The mountains of Japan are a natural aviary, the perfect rest stop for migratory birds. The オオルリ(Oruri) also known as the Blue and White Flycatcher, is one of those migratory birds that makes the mountains of Japan its summer home. Due to the harsh winter climate in Japan they fly south to the Philippines in October and return to the Land of the Rising Sun in early April.
Photo © Wikipedia Japan
While I have seen a lot of オオルリOruri flying about before I had never heard them sing. That was until last week when my friend and I went on a scouting trip to a remote upper headwater in the Tanzawa Mountains. I think their song is quite beautiful and very striking.
This particular keiryu is tucked away deep in the mountains, a tiny tributary the Kouchigawa 河内川. The lower half of this remote keiryu cuts through a very steep and narrow canyon. Within the first kilometer or so there are over 50 waterfalls! Based upon the trip reports I came across the valley is quite popular with sawanobori folks. However, my friend and I didn’t have the gear nor the expertise to tackle the lower half. So I did some research and found mention of a seldom traveled foot path that skirted around the technical section to the less often visited upper portion of the river. This “path” started around 550 meters and summited three peaks culminating at 1031 meters before descending into a side canyon. It looked simple enough, a lot of elevation gain but it looked doable. So the night before our adventure I set my alarm for 0400 as to capitalize on the cooler morning temperatures for the hike in.
The next morning we departed Yokosuka at around 0515 and about two hours later we arrived at the “trailhead”. We parked our car by the gate, donned our gear, and peddled our bikes up the closed road. After a pleasant ride we stashed the bikes in the forest and descended to the river where we located the bypass “trail”. Before we began the climb though we filled our bellies with water and one canteen for the hike. It was going to be a while before we came across another water source.
The first two peaks came and went without a hitch. The trail disappeared and reappeared numerous times but following the topography and a map with a GPS track overlay that I had found the going was fairly straightforward. However, after summiting the second peak the terrain became much more overgrown. Thankfully we had the pleasant bird calls of the オオルリOruri to keep us company though. The fun was still to come however because between the second and third peak was a distinct notch marked with some very tight lines on the topo map. My research had mentioned ropes but it didn’t look that bad from the few grainy photos I could find. When we got to the ropes I realized that I was grossly misinformed.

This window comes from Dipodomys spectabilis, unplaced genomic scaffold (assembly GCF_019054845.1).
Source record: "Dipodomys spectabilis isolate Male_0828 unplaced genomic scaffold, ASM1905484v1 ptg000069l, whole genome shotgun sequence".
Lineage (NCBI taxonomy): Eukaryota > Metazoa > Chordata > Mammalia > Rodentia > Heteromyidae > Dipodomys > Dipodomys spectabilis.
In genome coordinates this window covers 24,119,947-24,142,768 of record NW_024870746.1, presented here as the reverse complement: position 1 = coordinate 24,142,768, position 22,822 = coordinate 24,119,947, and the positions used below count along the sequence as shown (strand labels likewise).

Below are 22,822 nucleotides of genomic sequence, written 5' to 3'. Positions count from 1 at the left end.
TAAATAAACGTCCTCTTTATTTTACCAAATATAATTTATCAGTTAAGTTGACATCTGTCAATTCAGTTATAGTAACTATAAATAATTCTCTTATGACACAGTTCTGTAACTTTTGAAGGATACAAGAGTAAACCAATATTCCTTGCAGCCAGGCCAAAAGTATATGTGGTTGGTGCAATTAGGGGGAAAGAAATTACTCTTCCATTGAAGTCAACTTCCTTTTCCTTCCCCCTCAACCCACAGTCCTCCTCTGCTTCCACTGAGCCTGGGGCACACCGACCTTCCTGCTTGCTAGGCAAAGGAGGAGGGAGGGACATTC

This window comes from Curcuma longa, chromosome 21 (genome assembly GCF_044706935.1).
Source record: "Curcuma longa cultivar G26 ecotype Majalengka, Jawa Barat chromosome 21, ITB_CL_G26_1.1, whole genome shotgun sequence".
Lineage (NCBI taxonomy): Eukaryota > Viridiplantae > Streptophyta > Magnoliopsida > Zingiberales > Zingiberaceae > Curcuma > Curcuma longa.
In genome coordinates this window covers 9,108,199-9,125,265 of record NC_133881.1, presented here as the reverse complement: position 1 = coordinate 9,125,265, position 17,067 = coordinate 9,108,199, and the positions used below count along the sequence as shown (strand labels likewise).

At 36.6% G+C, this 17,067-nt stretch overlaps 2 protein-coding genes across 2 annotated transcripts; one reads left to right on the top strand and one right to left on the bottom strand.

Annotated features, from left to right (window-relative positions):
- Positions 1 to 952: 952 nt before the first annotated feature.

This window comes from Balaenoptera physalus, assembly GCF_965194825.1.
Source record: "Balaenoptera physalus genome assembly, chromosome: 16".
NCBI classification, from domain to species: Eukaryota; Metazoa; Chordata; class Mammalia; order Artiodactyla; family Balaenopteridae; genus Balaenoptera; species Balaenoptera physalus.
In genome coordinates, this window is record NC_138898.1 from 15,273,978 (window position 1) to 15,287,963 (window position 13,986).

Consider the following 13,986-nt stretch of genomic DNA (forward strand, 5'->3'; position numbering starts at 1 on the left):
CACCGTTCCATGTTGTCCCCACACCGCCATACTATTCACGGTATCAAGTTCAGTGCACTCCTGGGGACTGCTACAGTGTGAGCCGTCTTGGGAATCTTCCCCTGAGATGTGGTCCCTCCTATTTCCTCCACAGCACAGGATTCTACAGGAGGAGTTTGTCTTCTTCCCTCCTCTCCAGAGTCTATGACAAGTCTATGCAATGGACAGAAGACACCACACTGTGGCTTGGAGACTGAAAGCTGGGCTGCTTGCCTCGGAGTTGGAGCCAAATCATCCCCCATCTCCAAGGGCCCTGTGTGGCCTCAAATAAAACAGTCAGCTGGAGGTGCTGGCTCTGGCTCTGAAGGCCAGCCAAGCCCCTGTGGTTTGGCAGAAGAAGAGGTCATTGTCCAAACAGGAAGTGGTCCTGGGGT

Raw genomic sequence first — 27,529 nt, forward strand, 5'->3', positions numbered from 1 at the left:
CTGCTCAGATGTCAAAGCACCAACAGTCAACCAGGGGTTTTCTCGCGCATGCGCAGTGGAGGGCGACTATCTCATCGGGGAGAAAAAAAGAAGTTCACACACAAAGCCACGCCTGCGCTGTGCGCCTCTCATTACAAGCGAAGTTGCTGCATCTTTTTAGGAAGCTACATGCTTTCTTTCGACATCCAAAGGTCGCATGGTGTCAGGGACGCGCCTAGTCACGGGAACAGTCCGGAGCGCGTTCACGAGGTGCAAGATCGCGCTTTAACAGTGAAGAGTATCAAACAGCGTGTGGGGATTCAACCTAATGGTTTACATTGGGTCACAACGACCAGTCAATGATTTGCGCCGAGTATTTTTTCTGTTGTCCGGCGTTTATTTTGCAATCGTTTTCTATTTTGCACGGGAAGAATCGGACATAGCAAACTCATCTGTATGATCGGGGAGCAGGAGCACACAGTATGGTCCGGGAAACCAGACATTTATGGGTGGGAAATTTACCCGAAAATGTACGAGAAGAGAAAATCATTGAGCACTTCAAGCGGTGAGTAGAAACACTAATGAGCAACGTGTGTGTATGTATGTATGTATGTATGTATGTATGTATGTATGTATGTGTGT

The pucker factor was as high as the vertical hillside covered in a thin vernier of disintegrating sandstone. But after putting in a solid two hour effort to get this far we weren’t going to be deterred from our goal. Thankfully the ropes looked pretty new and someone had been kind enough to tie a lot of knots in them so the climbing was easy, as long as you didn’t look down. Safely on the other side – the climb to the top of the last unnamed peak was easy, compared to what we had just surmounted. Unfortunately on the decent we took the wrong ridge line into the river valley. We ended up in a narrow slot canyon above several “too big to safely down climb” waterfalls that required a dicey traverse to bypass. By the time we made it to the river, some three and a half hours after starting we were thoroughly exhausted but ready to fish!
After drinking greedily from the river and eating a few onigiri we pulled out our rods and began fishing the promising pools. The water was still pretty high from Typhoon Lionrock which had swept through a few days prior but clear.
The sun was high in the sky and there wasn’t much cloud cover so I was taking care to move slow and watch my shadows. At a promising pool I was casting half blind behind a large boulder relying on feel alone to detect a strike. My latest rod acquisition, the very supple Nissin Pro-Square Mulch 360 made this easy. I felt a slight tug and set the hook. There was a loud snap and then something hit my sugegasa with a loud thunk. Suddenly my rod felt light in my hand, and then I saw my rod tip floating away downstream. The fish had broken my rod. Dejected I reached down and grabbed my rod tip with the line still attached to the lillian. My sadness turned to elation though because as I brought in the line I realized I still had a fish on! Somehow she had not managed to get off. Perhaps the rod tip floating downstream had kept enough tension on the line to keep the fly in her jaw. Or maybe it was just a blessed day (a hard to deny distinct possibility after surviving the approach unscathed).
Thankfully I had packed a second rod, so my day wasn’t shot and we continued fishing – leapfrogging up the valley, each of us taking a turn at every other promising pool.
The river was absolutely beautiful and it wasn’t long before we came across the Garden of Eden of pools, which just so happened to be my friends pool to fish.
Where he hooked one of the biggest Iwana I had ever seen!
And then we released him…
The approach had taken longer than we had suspected. So unfortunately we only had about 4 hours to fish before it was time to begin our egress with enough daylight to make it safely back to the car.
As if by a miracle, my buddy stumbled across a much more straightforward route back to the car. This alternate route option gave us both a sigh of relief as we were not looking forward to reversing the slog we had undertaken to get there. Once was enough. On the hike back the オオルリ(Oruri) were silent, instead of their pleasant songs we were serenaded by the eerie wines from a herd of deer.